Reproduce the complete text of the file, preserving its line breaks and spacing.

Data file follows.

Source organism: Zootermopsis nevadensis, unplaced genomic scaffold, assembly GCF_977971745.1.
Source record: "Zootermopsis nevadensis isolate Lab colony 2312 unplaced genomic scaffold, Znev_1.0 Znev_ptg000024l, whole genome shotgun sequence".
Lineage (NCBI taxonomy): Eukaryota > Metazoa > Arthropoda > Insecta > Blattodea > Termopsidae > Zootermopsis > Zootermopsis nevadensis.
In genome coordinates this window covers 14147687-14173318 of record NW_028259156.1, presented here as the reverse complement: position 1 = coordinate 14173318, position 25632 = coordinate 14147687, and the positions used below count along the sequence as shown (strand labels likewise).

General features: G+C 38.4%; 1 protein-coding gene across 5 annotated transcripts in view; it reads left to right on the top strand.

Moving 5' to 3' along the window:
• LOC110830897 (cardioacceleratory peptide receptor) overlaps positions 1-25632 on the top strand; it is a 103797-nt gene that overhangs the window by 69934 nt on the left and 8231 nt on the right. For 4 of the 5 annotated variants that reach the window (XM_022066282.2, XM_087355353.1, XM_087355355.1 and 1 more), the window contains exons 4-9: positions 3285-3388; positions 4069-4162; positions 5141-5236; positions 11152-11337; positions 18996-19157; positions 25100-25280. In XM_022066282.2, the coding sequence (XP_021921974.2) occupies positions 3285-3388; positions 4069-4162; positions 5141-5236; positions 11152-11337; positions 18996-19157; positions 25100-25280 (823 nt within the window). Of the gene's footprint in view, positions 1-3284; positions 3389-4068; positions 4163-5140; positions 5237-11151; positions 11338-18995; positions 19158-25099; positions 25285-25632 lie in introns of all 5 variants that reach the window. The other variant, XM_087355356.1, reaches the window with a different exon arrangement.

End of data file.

Source organism: Zootermopsis nevadensis, unplaced genomic scaffold, assembly GCF_977971745.1.
Source record: "Zootermopsis nevadensis isolate Lab colony 2312 unplaced genomic scaffold, Znev_1.0 Znev_ptg000024l, whole genome shotgun sequence".
Lineage (NCBI taxonomy): Eukaryota > Metazoa > Arthropoda > Insecta > Blattodea > Termopsidae > Zootermopsis > Zootermopsis nevadensis.
In genome coordinates this window covers 14147687-14173318 of record NW_028259156.1, presented here as the reverse complement: position 1 = coordinate 14173318, position 25632 = coordinate 14147687, and the positions used below count along the sequence as shown (strand labels likewise).

General features: G+C 38.4%; 1 protein-coding gene across 5 annotated transcripts in view; it reads left to right on the top strand.

Moving 5' to 3' along the window:
• LOC110830897 (cardioacceleratory peptide receptor) overlaps positions 1-25632 on the top strand; it is a 103797-nt gene that overhangs the window by 69934 nt on the left and 8231 nt on the right. For 4 of the 5 annotated variants that reach the window (XM_022066282.2, XM_087355353.1, XM_087355355.1 and 1 more), the window contains exons 4-9: positions 3285-3388; positions 4069-4162; positions 5141-5236; positions 11152-11337; positions 18996-19157; positions 25100-25280. In XM_022066282.2, the coding sequence (XP_021921974.2) occupies positions 3285-3388; positions 4069-4162; positions 5141-5236; positions 11152-11337; positions 18996-19157; positions 25100-25280 (823 nt within the window). Of the gene's footprint in view, positions 1-3284; positions 3389-4068; positions 4163-5140; positions 5237-11151; positions 11338-18995; positions 19158-25099; positions 25285-25632 lie in introns of all 5 variants that reach the window. The other variant, XM_087355356.1, reaches the window with a different exon arrangement.